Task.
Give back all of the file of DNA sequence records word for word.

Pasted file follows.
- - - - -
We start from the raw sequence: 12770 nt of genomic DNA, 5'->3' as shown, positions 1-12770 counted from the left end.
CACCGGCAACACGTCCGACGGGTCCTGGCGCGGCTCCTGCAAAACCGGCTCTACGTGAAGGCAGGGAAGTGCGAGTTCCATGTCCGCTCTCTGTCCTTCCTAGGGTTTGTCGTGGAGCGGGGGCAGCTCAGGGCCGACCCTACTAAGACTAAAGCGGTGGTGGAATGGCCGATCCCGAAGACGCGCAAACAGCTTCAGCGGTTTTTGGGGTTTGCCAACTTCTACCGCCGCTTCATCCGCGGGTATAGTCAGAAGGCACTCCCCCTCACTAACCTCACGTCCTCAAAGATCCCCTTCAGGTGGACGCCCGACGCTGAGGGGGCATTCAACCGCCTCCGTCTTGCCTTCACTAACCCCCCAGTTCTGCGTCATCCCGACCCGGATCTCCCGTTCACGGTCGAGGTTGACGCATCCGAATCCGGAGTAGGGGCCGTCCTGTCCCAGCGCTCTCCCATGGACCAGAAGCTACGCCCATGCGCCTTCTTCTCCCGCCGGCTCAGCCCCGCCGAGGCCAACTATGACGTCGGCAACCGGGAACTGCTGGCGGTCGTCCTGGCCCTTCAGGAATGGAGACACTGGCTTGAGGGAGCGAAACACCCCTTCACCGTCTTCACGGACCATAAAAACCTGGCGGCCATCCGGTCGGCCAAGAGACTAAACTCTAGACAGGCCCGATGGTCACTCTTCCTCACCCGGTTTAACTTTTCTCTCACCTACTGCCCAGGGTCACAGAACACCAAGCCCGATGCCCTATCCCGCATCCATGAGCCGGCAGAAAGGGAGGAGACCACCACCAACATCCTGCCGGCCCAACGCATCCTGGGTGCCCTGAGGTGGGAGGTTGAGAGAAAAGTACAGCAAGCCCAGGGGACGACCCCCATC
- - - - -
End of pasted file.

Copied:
We start from the raw sequence: 12770 nt of genomic DNA, 5'->3' as shown, positions 1-12770 counted from the left end.
CACCGGCAACACGTCCGACGGGTCCTGGCGCGGCTCCTGCAAAACCGGCTCTACGTGAAGGCAGGGAAGTGCGAGTTCCATGTCCGCTCTCTGTCCTTCCTAGGGTTTGTCGTGGAGCGGGGGCAGCTCAGGGCCGACCCTACTAAGACTAAAGCGGTGGTGGAATGGCCGATCCCGAAGACGCGCAAACAGCTTCAGCGGTTTTTGGGGTTTGCCAACTTCTACCGCCGCTTCATCCGCGGGTATAGTCAGAAGGCACTCCCCCTCACTAACCTCACGTCCTCAAAGATCCCCTTCAGGTGGACGCCCGACGCTGAGGGGGCATTCAACCGCCTCCGTCTTGCCTTCACTAACCCCCCAGTTCTGCGTCATCCCGACCCGGATCTCCCGTTCACGGTCGAGGTTGACGCATCCGAATCCGGAGTAGGGGCCGTCCTGTCCCAGCGCTCTCCCATGGACCAGAAGCTACGCCCATGCGCCTTCTTCTCCCGCCGGCTCAGCCCCGCCGAGGCCAACTATGACGTCGGCAACCGGGAACTGCTGGCGGTCGTCCTGGCCCTTCAGGAATGGAGACACTGGCTTGAGGGAGCGAAACACCCCTTCACCGTCTTCACGGACCATAAAAACCTGGCGGCCATCCGGTCGGCCAAGAGACTAAACTCTAGACAGGCCCGATGGTCACTCTTCCTCACCCGGTTTAACTTTTCTCTCACCTACTGCCCAGGGTCACAGAACACCAAGCCCGATGCCCTATCCCGCATCCATGAGCCGGCAGAAAGGGAGGAGACCACCACCAACATCCTGCCGGCCCAACGCATCCTGGGTGCCCTGAGGTGGGAGGTTGAGAGAAAAGTACAGCAAGCCCAGGGGACGACCCCCATC